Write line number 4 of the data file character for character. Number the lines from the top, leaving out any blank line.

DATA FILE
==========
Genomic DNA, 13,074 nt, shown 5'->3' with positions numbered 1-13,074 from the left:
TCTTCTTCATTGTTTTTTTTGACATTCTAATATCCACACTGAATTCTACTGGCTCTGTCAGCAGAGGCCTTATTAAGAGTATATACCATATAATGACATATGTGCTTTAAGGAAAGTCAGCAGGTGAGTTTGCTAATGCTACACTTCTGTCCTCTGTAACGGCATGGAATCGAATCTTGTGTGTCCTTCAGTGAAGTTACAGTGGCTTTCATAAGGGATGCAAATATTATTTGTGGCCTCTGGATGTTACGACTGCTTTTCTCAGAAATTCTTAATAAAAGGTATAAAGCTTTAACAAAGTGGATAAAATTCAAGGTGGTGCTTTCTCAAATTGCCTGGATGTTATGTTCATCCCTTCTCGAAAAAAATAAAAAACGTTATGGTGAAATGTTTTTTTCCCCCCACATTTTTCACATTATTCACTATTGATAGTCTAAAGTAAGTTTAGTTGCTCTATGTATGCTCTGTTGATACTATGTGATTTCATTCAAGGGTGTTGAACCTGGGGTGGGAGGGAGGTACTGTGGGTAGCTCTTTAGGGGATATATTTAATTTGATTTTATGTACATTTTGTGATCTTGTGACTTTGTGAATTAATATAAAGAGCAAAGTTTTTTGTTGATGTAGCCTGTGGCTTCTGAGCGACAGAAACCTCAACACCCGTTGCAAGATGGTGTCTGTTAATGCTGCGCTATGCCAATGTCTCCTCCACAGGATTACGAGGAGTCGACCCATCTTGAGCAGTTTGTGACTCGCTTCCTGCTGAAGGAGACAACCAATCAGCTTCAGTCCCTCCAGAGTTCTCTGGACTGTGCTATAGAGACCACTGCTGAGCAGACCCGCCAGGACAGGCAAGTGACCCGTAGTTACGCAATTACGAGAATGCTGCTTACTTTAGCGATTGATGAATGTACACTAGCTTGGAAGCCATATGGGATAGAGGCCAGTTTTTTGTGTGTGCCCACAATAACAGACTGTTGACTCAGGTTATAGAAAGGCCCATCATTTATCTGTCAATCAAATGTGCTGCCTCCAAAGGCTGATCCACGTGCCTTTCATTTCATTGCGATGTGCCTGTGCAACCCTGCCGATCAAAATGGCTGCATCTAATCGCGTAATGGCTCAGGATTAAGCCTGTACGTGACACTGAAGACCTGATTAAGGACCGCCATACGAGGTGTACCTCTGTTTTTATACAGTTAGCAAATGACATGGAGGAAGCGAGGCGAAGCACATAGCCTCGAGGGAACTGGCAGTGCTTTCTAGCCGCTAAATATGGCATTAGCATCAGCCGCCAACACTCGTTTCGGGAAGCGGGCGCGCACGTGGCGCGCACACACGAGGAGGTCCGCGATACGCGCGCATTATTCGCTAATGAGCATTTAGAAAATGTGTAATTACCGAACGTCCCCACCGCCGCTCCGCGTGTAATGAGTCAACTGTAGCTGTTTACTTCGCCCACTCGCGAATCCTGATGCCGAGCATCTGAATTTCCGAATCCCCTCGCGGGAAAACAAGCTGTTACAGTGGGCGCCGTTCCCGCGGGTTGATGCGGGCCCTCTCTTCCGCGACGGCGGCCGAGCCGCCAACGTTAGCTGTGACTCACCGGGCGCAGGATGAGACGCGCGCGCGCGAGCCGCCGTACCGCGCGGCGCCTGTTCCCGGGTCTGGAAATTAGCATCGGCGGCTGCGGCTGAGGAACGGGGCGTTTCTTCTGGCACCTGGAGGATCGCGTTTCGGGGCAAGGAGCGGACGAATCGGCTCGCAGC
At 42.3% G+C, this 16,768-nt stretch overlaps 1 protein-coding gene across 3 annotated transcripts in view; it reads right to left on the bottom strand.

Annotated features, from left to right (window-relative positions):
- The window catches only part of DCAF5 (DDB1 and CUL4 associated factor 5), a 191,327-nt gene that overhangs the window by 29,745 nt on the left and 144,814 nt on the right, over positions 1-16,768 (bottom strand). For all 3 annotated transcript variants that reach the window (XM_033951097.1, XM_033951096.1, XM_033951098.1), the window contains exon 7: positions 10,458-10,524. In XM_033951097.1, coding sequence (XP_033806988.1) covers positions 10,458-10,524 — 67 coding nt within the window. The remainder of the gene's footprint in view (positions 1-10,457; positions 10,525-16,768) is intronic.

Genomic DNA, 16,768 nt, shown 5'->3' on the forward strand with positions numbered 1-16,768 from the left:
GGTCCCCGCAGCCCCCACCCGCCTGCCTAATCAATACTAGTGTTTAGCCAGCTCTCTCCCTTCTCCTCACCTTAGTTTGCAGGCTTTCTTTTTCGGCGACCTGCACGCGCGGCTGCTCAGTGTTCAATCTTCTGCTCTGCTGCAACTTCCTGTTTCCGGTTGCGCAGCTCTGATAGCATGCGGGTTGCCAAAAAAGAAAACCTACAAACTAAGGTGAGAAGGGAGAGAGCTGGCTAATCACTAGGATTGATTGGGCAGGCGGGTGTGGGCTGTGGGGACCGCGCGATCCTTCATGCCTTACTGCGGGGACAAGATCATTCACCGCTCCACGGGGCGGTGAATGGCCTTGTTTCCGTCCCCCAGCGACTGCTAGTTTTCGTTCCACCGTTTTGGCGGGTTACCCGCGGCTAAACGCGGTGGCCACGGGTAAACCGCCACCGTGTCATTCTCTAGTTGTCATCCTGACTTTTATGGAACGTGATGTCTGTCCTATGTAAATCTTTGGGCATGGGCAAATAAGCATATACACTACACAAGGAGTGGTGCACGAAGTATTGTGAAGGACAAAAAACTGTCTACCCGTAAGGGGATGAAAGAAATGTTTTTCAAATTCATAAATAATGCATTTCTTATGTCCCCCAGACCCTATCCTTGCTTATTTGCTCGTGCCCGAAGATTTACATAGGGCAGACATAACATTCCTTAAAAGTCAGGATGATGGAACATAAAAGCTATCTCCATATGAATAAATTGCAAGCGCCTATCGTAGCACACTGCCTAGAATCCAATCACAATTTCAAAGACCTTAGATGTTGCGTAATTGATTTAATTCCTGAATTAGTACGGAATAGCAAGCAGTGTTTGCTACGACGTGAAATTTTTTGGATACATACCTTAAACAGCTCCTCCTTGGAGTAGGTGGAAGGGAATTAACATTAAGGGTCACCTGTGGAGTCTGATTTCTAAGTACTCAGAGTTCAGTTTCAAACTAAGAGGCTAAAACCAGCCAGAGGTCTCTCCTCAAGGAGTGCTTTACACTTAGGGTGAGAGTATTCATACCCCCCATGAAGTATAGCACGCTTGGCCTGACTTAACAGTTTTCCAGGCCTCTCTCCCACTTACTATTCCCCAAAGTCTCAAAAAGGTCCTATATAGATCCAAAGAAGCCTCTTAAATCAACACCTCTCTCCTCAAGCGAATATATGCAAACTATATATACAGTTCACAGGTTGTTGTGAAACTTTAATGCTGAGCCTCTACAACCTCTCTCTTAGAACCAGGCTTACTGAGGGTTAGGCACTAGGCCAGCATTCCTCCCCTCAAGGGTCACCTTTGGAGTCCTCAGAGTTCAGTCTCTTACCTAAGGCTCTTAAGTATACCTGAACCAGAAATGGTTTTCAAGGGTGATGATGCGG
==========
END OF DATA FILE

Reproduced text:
Annotated features, from left to right (window-relative positions):